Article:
The types and levels of insurance that air carriers and aircraft operators are required to have in place are those outlined in Regulation (EC) No. 785/2004 amended by Regulation (EU) No. 285/2010. AESA requires from the operator a copy of the certificate of insurance evidencing the insurance in place.
For more information see the European Union chapter of this publication.
Competition is regulated by Law No. 15/2007 of 3 July on the Protection of Competition (the Competition Act 15/2007), and in Royal Decree No. 261/2008, which regulates in detail matters described in the Competition Act 15/2007.
The National Markets and Competition Commission (CNMC) is the public agency in charge of preserving, guaranteeing and promoting effective competition in markets at the national level, and procuring consistent application of the Competition Act through cooperation with the competent courts.
The CNMC is a unique institution independent of the government. It exercises its functions on a national scale and comprises two separate departments: the investigations division and the council, which independently perform their respective functions of case investigation and resolution under the coordination of the President of the CNMC. Both bodies are supported by a number of common services.
The Competition Act gives the CNMC responsibility for pursuing investigations and resolving defence of competition proceedings. It also confers on the CNMC arbitration functions, consultative powers and the task of 'promoting competition in the markets'.
In Spain, the procedure is essentially administrative, based on sanctions according to the level of offences declared; however, the offence of plotting to alter the price of goods or services, as well as the criminal responsibility of the company involved (pertinently, following the recent change in the Criminal Code) may in theory be applicable in a case concerning cartels.
The Competition Act and Royal Decree No. 261/2008 replicate the European Community model.
VII WRONGFUL DEATH
In Spain, the level of awards and settlement are established in the official scale table containing the compensation amounts (see Section VIII.iv). The compensation will vary depending on the exact circumstances of the deceased and the affected people (dependants and others).
The exact compensation will depend on the specific circumstances of the deceased. The compensation is broken down into the following three categories: basic personal, particular and financial damage. The sum of the three will result in the amount of compensation awarded.
- Basic personal damages: this is calculated based on the damage suffered by the closest family to the deceased, regardless of the number of people affected. The concept of an allegado has recently been introduced (meaning 'close', 'intimate' 'dear', etc.) for people who are not considered directly affected but have lived with the deceased for a period of five years immediately prior to their death and are especially close to the deceased by kinship or other relation of emotional nature. The amounts vary between €10,000 for each allegado and €90,000 for the widow or widower with whom the deceased lived for up to 15 years (an additional €1,000 will be awarded for each subsequent year after 15 years). Each child aged up to 14 years old will be awarded €90,000 and children aged between 14 and 20 years old will be awarded €80,000 (as per the Compensation Table, described in Section VIII.iv).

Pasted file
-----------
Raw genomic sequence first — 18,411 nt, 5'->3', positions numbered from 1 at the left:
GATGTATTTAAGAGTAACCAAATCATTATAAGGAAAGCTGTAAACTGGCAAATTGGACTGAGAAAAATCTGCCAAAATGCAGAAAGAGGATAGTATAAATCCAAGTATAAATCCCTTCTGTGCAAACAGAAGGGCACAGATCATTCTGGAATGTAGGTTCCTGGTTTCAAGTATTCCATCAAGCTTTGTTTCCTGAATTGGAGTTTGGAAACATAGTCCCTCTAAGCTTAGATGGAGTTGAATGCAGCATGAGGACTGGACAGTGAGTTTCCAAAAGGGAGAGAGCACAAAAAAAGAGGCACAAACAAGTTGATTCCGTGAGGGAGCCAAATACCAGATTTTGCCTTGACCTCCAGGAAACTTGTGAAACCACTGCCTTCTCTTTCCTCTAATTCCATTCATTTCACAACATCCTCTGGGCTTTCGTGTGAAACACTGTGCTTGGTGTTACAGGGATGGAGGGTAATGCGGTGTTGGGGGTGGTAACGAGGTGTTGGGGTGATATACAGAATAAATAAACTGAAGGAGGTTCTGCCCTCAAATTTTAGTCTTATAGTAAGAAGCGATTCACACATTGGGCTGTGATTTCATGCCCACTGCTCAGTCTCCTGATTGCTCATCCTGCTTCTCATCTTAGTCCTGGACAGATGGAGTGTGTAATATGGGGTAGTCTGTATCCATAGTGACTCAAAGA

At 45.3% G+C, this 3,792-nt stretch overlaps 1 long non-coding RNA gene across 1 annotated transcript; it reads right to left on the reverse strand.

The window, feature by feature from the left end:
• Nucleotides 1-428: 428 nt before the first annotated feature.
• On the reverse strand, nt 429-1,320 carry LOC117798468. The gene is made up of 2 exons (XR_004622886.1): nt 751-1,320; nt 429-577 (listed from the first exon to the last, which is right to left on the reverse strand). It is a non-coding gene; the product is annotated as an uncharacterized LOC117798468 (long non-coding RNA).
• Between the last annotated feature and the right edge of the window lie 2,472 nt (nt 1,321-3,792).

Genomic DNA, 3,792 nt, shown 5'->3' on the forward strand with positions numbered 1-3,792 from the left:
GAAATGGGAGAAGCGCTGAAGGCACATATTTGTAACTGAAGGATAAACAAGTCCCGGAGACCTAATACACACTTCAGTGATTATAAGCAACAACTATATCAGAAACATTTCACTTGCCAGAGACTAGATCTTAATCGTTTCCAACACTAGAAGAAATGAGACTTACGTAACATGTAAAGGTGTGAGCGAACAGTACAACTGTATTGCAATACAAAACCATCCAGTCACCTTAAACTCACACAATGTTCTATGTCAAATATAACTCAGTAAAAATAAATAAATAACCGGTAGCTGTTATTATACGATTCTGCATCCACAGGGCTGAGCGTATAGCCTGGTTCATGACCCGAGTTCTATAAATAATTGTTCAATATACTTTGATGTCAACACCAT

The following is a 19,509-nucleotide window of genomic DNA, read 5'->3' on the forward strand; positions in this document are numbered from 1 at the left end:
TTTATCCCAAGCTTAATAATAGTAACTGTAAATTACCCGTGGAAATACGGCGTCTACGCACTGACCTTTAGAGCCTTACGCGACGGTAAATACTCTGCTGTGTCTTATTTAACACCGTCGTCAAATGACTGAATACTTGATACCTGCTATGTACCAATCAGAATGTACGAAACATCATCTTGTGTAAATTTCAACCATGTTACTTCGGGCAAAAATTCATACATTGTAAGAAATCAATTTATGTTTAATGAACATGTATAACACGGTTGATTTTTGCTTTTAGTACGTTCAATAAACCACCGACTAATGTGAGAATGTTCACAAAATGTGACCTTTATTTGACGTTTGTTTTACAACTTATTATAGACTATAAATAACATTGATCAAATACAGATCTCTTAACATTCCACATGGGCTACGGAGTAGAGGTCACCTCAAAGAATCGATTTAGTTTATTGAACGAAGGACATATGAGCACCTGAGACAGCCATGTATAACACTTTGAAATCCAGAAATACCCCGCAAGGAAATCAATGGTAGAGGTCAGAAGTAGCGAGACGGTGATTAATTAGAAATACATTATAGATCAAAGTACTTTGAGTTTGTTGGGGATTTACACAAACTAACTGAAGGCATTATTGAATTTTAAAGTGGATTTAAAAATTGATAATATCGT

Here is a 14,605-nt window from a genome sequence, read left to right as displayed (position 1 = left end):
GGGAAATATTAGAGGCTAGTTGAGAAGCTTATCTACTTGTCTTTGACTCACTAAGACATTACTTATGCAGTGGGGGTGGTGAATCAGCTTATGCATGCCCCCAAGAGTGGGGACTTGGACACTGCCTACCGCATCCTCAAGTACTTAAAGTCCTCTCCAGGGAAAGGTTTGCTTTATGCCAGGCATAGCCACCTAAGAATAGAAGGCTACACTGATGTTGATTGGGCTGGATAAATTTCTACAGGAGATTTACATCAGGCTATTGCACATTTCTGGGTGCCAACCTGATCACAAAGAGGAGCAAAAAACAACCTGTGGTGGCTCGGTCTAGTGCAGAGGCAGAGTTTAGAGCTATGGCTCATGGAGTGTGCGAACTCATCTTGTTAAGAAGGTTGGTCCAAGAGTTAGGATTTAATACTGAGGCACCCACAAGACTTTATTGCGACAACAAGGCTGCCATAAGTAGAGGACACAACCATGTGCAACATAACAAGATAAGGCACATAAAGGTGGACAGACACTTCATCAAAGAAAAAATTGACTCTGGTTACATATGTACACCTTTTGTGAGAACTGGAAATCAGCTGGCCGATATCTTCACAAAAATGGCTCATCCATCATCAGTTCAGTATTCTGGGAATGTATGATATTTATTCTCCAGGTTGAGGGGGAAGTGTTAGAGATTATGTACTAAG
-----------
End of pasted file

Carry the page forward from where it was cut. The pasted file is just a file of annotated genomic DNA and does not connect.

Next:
- Particular personal damages: this allows the court to adjust the compensation taking into account the personal circumstances of the person affected. For example, for mental disability (25 per cent to 75 per cent adjustment) or for a person who has lived with the deceased (between €5,000 and €30,000). The court may also award another 25 per cent of the compensation to take into account relevant specific circumstances not contained in the Compensation Table.
- Financial damages: there are two types: general damages of €400 without the need to prove the actual damage suffered plus any amount that has been justified and proven (on top of burial costs, etc.); and loss of profit, which is calculated by taking into account the deceased's age, whether the deceased was married, had any children, siblings and grandchildren with disabilities, etc. For example, applying the Compensation Table, the compensation for loss of profit for a 45-year-old widow whose marriage lasted 17 years, taking into account the deceased's annual income of €30,000, would amount to €53,879.
VIII ESTABLISHING LIABILITY AND SETTLEMENT
There are no specific pre-action protocols in Spain and therefore the parties are free to settle claims in their own time prior to or during court procedures.